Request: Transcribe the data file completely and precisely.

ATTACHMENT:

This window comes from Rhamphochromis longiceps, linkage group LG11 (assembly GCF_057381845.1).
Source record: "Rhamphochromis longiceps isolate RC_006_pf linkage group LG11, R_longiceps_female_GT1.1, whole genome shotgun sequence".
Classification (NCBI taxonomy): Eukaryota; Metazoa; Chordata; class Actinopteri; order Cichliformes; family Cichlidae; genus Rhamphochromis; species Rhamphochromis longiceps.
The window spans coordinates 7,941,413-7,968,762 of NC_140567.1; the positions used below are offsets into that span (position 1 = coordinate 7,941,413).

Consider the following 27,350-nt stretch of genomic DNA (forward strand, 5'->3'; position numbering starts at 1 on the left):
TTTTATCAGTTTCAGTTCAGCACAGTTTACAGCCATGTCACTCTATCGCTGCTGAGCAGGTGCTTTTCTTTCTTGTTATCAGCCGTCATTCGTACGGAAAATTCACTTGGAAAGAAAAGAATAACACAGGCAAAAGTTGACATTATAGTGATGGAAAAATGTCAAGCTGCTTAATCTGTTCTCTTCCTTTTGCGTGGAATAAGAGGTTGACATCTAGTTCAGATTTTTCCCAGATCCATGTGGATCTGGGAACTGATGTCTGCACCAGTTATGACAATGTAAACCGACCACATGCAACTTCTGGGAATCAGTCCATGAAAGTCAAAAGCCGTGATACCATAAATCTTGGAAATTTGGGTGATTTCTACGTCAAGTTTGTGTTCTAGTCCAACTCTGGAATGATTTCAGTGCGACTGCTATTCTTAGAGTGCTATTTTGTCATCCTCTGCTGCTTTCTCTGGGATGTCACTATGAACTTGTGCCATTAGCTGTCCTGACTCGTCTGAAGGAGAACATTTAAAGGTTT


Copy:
This window comes from Rhamphochromis longiceps, linkage group LG11 (assembly GCF_057381845.1).
Source record: "Rhamphochromis longiceps isolate RC_006_pf linkage group LG11, R_longiceps_female_GT1.1, whole genome shotgun sequence".
Classification (NCBI taxonomy): Eukaryota; Metazoa; Chordata; class Actinopteri; order Cichliformes; family Cichlidae; genus Rhamphochromis; species Rhamphochromis longiceps.
The window spans coordinates 7,941,413-7,968,762 of NC_140567.1; the positions used below are offsets into that span (position 1 = coordinate 7,941,413).

Consider the following 27,350-nt stretch of genomic DNA (forward strand, 5'->3'; position numbering starts at 1 on the left):
TTTTATCAGTTTCAGTTCAGCACAGTTTACAGCCATGTCACTCTATCGCTGCTGAGCAGGTGCTTTTCTTTCTTGTTATCAGCCGTCATTCGTACGGAAAATTCACTTGGAAAGAAAAGAATAACACAGGCAAAAGTTGACATTATAGTGATGGAAAAATGTCAAGCTGCTTAATCTGTTCTCTTCCTTTTGCGTGGAATAAGAGGTTGACATCTAGTTCAGATTTTTCCCAGATCCATGTGGATCTGGGAACTGATGTCTGCACCAGTTATGACAATGTAAACCGACCACATGCAACTTCTGGGAATCAGTCCATGAAAGTCAAAAGCCGTGATACCATAAATCTTGGAAATTTGGGTGATTTCTACGTCAAGTTTGTGTTCTAGTCCAACTCTGGAATGATTTCAGTGCGACTGCTATTCTTAGAGTGCTATTTTGTCATCCTCTGCTGCTTTCTCTGGGATGTCACTATGAACTTGTGCCATTAGCTGTCCTGACTCGTCTGAAGGAGAACATTTAAAGGTTT